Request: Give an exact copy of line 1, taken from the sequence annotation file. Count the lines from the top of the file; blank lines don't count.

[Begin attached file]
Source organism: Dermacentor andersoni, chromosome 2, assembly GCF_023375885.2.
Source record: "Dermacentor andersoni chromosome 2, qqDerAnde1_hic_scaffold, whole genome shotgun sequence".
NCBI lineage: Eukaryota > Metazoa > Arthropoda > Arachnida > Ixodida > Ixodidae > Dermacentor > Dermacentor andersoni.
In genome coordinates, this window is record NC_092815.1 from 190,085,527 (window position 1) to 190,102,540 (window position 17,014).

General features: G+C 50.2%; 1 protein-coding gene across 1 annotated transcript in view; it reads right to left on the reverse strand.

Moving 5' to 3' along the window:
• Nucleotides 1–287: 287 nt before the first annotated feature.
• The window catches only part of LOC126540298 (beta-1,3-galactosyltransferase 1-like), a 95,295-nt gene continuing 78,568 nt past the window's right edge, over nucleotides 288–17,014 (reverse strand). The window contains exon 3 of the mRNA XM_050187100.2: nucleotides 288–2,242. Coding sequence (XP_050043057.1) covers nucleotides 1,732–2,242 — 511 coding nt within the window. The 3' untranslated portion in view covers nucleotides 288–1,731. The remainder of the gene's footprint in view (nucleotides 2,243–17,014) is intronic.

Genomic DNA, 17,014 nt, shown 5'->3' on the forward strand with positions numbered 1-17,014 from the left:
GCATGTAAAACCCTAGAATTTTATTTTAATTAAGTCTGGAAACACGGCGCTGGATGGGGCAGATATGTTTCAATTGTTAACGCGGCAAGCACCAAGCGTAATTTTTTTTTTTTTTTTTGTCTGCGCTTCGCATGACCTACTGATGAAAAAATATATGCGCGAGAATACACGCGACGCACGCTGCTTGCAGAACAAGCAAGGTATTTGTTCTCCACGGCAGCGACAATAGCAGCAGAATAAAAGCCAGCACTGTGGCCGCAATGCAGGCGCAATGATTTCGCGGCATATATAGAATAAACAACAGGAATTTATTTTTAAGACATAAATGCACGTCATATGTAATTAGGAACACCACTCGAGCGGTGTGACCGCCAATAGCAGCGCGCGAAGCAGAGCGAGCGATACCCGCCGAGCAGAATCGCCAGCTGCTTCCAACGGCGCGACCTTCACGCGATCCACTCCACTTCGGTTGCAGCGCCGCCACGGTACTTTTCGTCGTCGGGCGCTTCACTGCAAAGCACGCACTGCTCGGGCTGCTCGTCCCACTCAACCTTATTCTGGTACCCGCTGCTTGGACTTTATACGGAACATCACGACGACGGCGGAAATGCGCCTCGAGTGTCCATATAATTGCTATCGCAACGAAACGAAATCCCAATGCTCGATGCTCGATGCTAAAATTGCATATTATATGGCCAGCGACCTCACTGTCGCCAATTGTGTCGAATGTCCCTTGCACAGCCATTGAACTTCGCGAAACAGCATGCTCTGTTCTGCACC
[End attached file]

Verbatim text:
Source organism: Dermacentor andersoni, chromosome 2, assembly GCF_023375885.2.